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Continuing Care. Mary P. Martinasek, RRT Director of Clinical Education Hillsborough Community College. Homeostatic Thermoregulation. Defined as the maintenance of equality between: Heat dissipation and heat production Core body temp of 37 degrees C. Heat Production.

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Continuing care

Continuing Care

Mary P. Martinasek, RRT

Director of Clinical Education

Hillsborough Community College


Homeostatic thermoregulation
Homeostatic Thermoregulation

  • Defined as the maintenance of equality between:

  • Heat dissipation and heat production

  • Core body temp of 37 degrees C


Heat production
Heat Production

  • Adult - can be produced by metabolic and physical activity (shivering)

  • Infant - has diminished shivering response and relies on metabolism of brown fat for heat production.

    • The breakdown of brown fat is called nonshivering thermogenesis


Methods of heat loss
Methods of Heat Loss

  • Radiant

  • Conductive

  • Convective (ambu bag air blowing on pt.)

  • Evaporative


Goal of thermoregulation
Goal of Thermoregulation

  • Maintain an environmental temperature such that the neonate’s core body temperature is maintained between 36.5 and 37.5 degrees C


Thermoregulation
Thermoregulation

  • Incubator

    • Controlled environment (less convective heat loss)

    • Barrier to excessive handling

    • Quieter environment

  • Radiant Warmer (open bed)

    • Easier patient access (critical care)

    • Easier to attach probes and electrodes


Fluid and electrolyte balance
Fluid and Electrolyte Balance

  • Distribution of Body Water

    • 80% of total body weight of term infant

    • Decreases with aging

  • Distribution of Solutes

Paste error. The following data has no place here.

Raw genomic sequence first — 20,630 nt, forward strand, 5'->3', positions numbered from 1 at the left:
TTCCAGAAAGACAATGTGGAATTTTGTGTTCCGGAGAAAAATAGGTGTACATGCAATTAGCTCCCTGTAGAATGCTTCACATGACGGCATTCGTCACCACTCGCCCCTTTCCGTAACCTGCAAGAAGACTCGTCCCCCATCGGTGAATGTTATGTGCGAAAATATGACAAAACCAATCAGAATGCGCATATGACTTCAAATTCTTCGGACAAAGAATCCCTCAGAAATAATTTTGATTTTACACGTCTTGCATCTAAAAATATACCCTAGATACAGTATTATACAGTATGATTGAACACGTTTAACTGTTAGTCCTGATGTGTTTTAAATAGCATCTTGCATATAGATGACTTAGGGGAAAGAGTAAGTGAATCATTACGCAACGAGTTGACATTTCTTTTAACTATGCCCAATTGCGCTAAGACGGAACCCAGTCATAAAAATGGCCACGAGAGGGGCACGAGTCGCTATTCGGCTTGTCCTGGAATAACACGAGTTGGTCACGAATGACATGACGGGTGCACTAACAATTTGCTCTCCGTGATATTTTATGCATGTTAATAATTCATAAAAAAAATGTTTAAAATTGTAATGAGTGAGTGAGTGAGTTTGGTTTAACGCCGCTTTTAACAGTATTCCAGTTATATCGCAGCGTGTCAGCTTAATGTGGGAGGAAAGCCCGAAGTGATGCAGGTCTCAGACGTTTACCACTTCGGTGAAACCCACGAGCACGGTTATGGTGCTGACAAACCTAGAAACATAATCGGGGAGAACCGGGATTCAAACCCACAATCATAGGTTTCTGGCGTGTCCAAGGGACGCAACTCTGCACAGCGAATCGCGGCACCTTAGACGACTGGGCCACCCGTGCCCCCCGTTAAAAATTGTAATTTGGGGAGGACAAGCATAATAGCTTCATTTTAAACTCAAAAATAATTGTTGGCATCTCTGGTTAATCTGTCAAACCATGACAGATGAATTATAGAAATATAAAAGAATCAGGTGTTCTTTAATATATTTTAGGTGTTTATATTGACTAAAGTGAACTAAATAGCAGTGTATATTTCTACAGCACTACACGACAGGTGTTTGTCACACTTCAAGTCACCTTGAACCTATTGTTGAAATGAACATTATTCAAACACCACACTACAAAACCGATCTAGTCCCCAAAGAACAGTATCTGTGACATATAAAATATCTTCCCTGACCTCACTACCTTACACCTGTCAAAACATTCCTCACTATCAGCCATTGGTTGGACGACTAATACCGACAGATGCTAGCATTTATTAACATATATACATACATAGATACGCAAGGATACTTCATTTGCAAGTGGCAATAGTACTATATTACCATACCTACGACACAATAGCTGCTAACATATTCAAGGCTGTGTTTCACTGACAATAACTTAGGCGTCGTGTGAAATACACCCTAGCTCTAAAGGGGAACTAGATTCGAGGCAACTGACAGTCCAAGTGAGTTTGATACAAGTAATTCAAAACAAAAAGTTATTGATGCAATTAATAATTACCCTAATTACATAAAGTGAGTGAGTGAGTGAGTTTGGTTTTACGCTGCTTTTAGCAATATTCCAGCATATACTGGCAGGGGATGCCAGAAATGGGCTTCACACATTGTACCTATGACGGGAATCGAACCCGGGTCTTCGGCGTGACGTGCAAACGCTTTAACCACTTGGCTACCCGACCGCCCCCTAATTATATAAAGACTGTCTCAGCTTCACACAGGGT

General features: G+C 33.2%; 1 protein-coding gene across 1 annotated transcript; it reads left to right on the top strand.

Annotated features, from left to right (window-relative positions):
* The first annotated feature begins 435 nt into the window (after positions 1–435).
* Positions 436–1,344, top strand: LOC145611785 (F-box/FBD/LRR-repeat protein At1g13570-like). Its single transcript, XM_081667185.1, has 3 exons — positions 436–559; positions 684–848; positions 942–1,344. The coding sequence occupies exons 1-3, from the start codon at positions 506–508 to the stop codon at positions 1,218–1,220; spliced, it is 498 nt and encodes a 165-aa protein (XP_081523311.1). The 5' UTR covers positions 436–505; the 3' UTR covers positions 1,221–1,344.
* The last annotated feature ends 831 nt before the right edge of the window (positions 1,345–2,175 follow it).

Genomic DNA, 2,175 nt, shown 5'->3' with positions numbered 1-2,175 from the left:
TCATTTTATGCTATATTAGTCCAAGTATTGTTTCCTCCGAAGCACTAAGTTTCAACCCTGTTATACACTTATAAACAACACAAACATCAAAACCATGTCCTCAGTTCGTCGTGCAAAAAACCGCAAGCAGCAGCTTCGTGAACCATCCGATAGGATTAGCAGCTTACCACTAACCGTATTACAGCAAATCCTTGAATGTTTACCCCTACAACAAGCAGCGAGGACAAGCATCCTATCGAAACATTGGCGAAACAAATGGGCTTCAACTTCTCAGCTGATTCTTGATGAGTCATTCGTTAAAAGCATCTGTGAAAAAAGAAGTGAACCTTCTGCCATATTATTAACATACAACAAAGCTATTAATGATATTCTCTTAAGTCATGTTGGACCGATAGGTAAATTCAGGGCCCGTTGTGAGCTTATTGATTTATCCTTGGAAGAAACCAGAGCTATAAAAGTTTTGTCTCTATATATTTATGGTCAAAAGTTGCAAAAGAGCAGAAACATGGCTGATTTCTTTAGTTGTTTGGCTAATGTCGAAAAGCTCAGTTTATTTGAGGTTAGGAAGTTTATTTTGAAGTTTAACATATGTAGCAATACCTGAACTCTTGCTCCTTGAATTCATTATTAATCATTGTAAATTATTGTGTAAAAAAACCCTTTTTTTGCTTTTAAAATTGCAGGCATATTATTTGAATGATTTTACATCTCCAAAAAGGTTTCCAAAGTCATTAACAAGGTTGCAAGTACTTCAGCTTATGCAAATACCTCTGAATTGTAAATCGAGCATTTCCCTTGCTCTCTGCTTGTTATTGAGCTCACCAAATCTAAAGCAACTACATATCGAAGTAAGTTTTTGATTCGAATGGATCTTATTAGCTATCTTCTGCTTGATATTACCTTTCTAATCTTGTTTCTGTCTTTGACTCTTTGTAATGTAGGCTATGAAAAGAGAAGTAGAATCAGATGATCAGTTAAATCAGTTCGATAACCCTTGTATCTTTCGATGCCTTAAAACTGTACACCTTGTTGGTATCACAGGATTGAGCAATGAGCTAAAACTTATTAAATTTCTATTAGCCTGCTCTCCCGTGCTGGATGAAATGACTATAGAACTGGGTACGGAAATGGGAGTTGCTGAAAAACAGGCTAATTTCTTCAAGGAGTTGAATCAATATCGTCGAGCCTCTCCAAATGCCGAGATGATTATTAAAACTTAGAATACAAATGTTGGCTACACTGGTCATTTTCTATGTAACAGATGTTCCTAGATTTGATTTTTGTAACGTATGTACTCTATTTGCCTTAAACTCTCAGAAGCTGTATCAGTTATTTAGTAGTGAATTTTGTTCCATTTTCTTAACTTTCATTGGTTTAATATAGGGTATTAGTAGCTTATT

• Fluid Deficit

    • Anterior fontanelles

  • Electrolyte Balance


Distribution of solutes

Extracellular

Major

Sodium

Chloride

Minor

Potassium

Calcium

Magnesium

Bicarbonate

Protein

Intracellular

Major

Potassium

Magnesium

Phosphate

Minor

Sodium

Bicarbonate

Distribution of Solutes


Insensible water loss
Insensible Water Loss

  • IWL - water lost by evaporation from the skin and respiratory tract

  • Factors that increase insensible water loss

    • Premie

    • Respiratory distress

    • High environmental temperature

    • High body temperature

    • Break in skin

    • Radiant warmer

    • Phototherapy

    • Increased activity


Neonatal jaundice
Neonatal Jaundice

  • Physiologic vs. Pathologic

    • Physiologic is common (25-50% of all newborns)

    • Pathologic

      • Caused by RH or ABO incompatibility

      • Bacterial or viral infections

      • Hemorrhaging in fetal body

      • IDM

      • Breast fed infants

      • Determined to be pathologic by certain criteria


Exchange transfusion
Exchange Transfusion

  • Used in an attempt to rid the neonatal body of factors causing hemolysis

  • Replaces about 87% of patient’s blood volume

  • Corrects severe anemia

  • Treats hemolytic disease by removing antibody-coated RBC

  • Removes excessive amounts of unconjugated bilirubin


Necrotizing enterocolitis nec
Necrotizing Enterocolitis (NEC)

  • Idiopathic disorder characterized by ischemia and necrosis of the intestine

  • Etiological Factors include:

    • Mucosal wall injury

    • Bacterial invasion into the damaged intestinal wall

    • Formula in the intestine


Clinical signs and treatment
Clinical Signs and Treatment

  • Guaiac-positive stools (presence of blood)

  • Poorly tolerated feedings

  • Abdominal distension

  • Bile residuals

  • Signs of sepsis (lethargy and increased O2 requirements)

  • Tx= avoid factors that lead to presence


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